The Evolution of China’s Anti-Monopoly Law
Show Less

The Evolution of China’s Anti-Monopoly Law

Xiaoye Wang

China's Anti-Monopoly Law (AML) is one of the youngest and most influential antitrust laws in the world today. This book aims to provide a better understanding of the evolution of China’s AML to the international community through a collection of essays from the most prominent antitrust scholar in China, Professor Xiaoye Wang.
Buy Book in Print
Show Summary Details
You do not have access to this content

Chapter 18: Comments on merger control under China’s Anti-Monopoly Law

Xiaoye Wang


2006 was known as the ‘monsoon year’ for mergers and acquisitions in China. According to Dealogic statistics, over 1786 mergers occurred in 2005, worth a total of $61.8 billion; in 2006 this number increased to 2263, for a total of over a trillion dollars, 68 per cent more than in 2005. The wave of mergers in China swept across all industries, from construction materials to hi-tech industries – virtually all manufacturers felt the pressure of mergers. For instance, in the concrete industry, many companies hoped to use mergers to consolidate dispersed small-scale producers into a powerful unified company with a large economy of scale. In Shandong Province, Laiwu Steel Group and Jinan Steel Group merged in August 2006, becoming the second largest steel producer after Shanghai Baosteel. Gome Appliances bought out Yongle Appliances in one of the most notable corporate mergers. Before this merger, home appliance retail chains in China included Gome, Suning, and Yongle in a steady triumvirate, with their sales values at 49.8 billion CNY, 17.8 billion CNY, and 15.2 billion CNY, respectively. Now, Gome and Yongle have merged, so the triumvirate has fallen, and Suning can no longer compete with Gome. People estimate that China’s corporate mergers will not slow down in 2007. Corporate mergers and acquisitions in China occur primarily because of the role of the market. That is, compared with small companies, large companies can usually easily achieve greater economies of scale and scope, and so have better capital resources and competitive advantages, high production efficiency, and a large market share.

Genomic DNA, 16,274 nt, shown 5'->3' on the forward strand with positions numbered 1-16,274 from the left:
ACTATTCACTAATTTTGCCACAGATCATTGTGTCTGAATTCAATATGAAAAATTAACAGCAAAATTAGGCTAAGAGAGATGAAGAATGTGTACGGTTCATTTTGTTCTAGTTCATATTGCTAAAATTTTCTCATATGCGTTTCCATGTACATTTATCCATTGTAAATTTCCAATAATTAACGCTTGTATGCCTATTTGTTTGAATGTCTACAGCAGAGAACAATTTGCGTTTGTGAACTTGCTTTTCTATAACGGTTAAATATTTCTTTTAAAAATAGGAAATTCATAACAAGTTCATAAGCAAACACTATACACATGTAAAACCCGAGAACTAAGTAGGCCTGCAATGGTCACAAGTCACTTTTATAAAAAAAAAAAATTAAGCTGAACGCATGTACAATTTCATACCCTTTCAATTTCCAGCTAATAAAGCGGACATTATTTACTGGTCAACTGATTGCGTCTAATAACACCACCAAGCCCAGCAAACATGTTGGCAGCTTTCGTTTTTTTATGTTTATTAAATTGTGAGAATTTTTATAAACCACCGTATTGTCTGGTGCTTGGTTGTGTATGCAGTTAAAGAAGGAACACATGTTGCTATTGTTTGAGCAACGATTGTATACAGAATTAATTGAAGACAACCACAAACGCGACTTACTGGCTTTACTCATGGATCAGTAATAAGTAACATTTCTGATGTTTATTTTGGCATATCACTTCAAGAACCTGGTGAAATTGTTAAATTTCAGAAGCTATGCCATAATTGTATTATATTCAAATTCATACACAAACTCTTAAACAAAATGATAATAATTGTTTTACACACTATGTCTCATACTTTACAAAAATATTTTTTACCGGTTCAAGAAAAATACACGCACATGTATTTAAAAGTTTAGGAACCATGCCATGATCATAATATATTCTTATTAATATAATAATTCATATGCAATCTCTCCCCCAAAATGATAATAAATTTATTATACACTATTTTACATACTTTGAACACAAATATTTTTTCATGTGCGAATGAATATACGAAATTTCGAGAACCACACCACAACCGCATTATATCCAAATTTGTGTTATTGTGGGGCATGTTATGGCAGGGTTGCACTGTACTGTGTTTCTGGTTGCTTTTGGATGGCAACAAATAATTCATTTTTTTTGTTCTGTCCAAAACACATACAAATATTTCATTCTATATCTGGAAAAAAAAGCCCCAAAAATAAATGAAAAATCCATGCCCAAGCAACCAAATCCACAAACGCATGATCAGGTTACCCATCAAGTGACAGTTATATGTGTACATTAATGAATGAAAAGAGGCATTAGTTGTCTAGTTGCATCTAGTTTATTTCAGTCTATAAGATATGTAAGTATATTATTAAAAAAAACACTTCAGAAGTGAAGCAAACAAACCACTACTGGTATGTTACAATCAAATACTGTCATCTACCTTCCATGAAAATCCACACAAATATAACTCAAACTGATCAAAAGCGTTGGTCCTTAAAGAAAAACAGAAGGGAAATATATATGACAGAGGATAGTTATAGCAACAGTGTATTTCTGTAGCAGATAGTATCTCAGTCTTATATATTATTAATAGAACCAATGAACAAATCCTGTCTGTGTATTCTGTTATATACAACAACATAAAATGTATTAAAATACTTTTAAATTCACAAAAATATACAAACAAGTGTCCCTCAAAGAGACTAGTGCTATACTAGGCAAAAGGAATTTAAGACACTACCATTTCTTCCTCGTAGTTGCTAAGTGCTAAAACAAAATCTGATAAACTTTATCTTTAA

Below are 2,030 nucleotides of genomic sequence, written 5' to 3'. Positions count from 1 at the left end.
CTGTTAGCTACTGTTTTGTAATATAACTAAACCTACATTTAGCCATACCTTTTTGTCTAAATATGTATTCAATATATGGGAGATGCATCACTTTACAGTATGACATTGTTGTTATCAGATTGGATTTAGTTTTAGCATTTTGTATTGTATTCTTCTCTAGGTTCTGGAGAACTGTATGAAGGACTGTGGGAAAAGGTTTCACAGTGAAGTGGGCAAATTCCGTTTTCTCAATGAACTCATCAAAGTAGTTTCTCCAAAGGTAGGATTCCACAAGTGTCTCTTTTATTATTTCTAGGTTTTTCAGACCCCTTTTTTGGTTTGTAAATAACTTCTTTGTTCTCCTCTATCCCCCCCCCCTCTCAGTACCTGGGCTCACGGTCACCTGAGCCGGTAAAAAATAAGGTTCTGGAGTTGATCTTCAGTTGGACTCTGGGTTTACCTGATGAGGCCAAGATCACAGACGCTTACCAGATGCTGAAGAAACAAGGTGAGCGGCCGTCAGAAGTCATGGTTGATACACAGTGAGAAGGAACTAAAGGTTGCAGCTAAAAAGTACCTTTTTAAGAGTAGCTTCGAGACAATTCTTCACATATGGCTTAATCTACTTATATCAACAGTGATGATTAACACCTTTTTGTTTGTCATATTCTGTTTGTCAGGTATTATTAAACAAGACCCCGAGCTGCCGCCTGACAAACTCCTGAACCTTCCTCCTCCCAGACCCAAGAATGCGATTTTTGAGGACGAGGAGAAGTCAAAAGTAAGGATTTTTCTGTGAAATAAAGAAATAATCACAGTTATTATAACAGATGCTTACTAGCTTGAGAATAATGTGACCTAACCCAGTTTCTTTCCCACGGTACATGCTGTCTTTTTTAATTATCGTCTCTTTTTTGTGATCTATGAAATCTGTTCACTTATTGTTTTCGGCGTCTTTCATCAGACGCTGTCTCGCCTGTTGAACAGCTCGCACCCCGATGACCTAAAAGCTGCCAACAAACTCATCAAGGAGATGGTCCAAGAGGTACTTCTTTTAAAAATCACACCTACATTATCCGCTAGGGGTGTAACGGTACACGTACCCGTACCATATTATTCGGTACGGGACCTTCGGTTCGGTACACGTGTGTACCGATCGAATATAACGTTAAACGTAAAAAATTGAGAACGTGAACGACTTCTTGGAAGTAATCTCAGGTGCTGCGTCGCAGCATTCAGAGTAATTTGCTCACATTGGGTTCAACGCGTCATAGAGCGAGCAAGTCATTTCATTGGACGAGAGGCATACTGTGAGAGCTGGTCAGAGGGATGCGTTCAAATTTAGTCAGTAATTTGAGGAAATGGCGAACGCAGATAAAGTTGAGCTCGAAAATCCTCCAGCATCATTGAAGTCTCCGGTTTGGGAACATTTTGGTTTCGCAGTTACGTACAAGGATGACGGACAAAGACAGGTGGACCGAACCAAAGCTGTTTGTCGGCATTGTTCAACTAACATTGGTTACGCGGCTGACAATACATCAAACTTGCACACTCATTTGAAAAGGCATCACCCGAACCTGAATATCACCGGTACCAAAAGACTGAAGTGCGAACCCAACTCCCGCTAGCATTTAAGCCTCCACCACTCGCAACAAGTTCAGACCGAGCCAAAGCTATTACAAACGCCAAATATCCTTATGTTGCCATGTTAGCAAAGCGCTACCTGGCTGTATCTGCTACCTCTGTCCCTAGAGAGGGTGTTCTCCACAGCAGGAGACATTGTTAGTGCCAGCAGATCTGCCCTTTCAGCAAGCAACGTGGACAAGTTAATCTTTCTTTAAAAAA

You are not authenticated to view the full text of this chapter or article.

Elgaronline requires a subscription or purchase to access the full text of books or journals. Please login through your library system or with your personal username and password on the homepage.

Non-subscribers can freely search the site, view abstracts/ extracts and download selected front matter and introductory chapters for personal use.

Your library may not have purchased all subject areas. If you are authenticated and think you should have access to this title, please contact your librarian.

Further information

or login to access all content.